We all want high social status — ScienceDaily


Not everyone may care about having an impressive job title or a big luxury house, but all human beings desire high social status, according to a recently published study.

For decades, scholars have debated both sides of the question: is it human nature to want high status in one’s social circle, profession, or society at large?

Professor Cameron Anderson sought to settle the debate. In “Is the desire for social status a basic human motive? A review of the empirical literature” (Psychological bulletin, Vol 141(3), May 2015), Anderson and Berkeley-Haas Ph.D. candidates John Angus D. Hildreth and Laura Howland performed an extensive review of hundreds of studies using a common set of criteria. They found that, yes, status is something that everyone seeks and covets, even if they don’t realize it.

“I usually study the sexy angle of power and confidence, but with this one it’s about everyone. Everyone cares about status, whether they realize it or not,” says Anderson.

Anderson is Professor of Management and the Lorraine Tyson Mitchell Chair in Leadership and Communications II at the Haas School of Business at UC Berkeley. He says status is seen as universally important because it influences how people think and behave.

“Establishing that the desire for status is a basic human motive is important because differences in status can be demoralizing,” says Anderson. “Anytime you don’t feel valued by others, it hurts, and lack of status hurts more people than you realize.”

Some theorists have argued that wanting status is an innate desire for reputation or prestige. At the other end of the spectrum, researchers question the idea that status plays an important role in psychological well-being or self-esteem. Anderson and his team searched for a wide range of studies dating back more than 70 years. First, they defined and conceptualized status to “distinguish it from related concepts such as power and financial success.” They defined status as having three components: respect or admiration; voluntary deference by others; and social value. Social value (also known as prestige) is given to individuals whose advice is sought by others. Prestige can also be measured by how much others defer to an individual.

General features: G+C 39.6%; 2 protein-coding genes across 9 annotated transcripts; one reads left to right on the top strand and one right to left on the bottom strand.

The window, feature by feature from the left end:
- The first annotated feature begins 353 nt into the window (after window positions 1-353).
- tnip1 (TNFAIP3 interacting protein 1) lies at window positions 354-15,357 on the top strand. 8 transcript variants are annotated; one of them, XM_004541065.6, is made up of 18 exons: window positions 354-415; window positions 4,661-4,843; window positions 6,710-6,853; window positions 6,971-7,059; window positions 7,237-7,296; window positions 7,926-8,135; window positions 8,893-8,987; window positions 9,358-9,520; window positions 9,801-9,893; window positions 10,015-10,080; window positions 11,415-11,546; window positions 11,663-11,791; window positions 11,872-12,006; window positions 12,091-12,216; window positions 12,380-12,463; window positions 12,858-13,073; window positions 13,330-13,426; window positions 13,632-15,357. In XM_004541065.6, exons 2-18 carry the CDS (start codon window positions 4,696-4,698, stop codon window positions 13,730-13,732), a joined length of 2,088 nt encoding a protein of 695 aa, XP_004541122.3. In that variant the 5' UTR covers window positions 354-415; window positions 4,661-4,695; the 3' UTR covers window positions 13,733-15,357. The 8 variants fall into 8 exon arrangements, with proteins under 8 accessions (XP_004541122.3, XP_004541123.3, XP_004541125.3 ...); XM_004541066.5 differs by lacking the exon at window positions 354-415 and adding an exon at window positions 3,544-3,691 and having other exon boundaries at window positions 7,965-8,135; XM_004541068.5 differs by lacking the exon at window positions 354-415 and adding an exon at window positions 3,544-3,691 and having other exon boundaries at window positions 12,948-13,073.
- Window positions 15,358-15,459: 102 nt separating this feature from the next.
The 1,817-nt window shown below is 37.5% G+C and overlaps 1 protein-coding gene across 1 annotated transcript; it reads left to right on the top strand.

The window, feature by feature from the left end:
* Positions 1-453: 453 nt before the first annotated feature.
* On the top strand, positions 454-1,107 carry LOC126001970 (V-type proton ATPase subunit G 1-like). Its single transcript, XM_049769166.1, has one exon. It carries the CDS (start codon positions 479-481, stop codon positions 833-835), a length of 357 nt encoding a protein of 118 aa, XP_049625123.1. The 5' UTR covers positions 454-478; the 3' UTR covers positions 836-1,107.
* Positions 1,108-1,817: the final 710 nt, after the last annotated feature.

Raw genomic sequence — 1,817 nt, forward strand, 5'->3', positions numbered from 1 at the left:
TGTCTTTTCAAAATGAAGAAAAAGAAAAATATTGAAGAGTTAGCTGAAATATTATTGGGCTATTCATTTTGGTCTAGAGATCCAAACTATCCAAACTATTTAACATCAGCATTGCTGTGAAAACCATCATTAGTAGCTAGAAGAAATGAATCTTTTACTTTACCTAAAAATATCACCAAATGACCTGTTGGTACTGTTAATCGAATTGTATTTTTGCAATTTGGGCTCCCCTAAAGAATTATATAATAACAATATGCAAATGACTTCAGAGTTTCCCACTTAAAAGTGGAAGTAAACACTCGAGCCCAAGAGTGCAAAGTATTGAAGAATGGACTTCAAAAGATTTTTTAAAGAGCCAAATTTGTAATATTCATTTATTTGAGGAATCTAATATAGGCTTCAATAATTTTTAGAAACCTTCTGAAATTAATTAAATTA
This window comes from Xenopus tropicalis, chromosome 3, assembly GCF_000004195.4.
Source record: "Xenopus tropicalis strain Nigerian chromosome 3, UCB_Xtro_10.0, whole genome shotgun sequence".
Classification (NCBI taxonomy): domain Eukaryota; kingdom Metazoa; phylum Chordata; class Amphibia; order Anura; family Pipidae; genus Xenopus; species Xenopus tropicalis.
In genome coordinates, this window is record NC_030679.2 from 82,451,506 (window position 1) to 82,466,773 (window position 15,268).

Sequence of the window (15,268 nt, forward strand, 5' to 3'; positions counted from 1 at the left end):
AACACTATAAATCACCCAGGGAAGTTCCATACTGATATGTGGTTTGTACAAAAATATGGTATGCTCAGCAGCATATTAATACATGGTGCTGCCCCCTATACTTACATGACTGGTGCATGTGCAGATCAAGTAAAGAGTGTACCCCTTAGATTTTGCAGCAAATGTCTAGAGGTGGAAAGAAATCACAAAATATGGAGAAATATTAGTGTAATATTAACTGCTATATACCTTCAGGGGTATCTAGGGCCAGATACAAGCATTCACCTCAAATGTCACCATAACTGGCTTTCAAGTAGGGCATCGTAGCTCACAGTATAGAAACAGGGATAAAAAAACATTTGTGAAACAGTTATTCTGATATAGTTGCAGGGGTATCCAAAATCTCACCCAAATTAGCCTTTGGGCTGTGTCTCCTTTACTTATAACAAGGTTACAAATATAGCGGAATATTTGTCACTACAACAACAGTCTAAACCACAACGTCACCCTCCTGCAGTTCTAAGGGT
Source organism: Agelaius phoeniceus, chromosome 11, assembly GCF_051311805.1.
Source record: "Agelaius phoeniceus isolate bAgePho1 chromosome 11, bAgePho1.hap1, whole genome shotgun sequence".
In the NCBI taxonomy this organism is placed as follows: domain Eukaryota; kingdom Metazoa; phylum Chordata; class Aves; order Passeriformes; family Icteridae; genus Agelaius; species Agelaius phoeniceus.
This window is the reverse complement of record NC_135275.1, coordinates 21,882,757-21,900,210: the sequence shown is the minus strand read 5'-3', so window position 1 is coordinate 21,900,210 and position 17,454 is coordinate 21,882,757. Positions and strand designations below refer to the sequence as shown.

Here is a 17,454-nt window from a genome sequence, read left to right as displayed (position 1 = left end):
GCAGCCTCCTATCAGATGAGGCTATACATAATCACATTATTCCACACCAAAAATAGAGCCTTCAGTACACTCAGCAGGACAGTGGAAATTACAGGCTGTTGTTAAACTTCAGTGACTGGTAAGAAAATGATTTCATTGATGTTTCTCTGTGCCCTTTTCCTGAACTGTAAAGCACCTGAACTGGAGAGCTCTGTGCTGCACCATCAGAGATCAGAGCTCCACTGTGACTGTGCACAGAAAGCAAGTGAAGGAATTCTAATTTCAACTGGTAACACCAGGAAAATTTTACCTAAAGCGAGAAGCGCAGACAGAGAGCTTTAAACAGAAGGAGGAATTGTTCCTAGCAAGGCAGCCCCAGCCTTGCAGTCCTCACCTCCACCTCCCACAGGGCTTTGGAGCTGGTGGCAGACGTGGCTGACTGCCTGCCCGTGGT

Next, the researchers looked at previous literature that defines what it takes for a pattern to be fundamental and innate to people. Four areas of criteria determine whether the desire for status is fundamental.

1. Well-being and health — attainment of status must contribute to long-term psychological and physical health.

2. Activities — if the desire for status is fundamental, it must lead to goal-directed behavior aimed at achieving and maintaining status, lead to a preference for certain social environments, and lead people to react strongly when others perceive them as having no status.

3. Status for status’s sake — the desire for status is just that; motivation for status does not depend on other motives

4. Universality — the desire for status must operate and extend to many types of cultures, genders, ages and personalities.

The strongest test of the hypothesis is whether possessing lower status has a negative impact on health. The studies reviewed showed that people who had lower status in their communities, peer groups, or workplace suffered more from depression, chronic anxiety, and even cardiovascular disease. Individuals who are lower in the hierarchy of status, or what the authors call “the community ladder”, feel less respected and valued and more ignored by others.

Anderson hopes the study results will influence future research, including but not limited to the management literature. “The desire for status can lead to all kinds of actions, from aggression and violence, to altruism and generosity, to self-preservation behavior that benefits the environment. The more we understand this core engine, the more we can harness it to guide people’s decisions and actions into more productive paths.”


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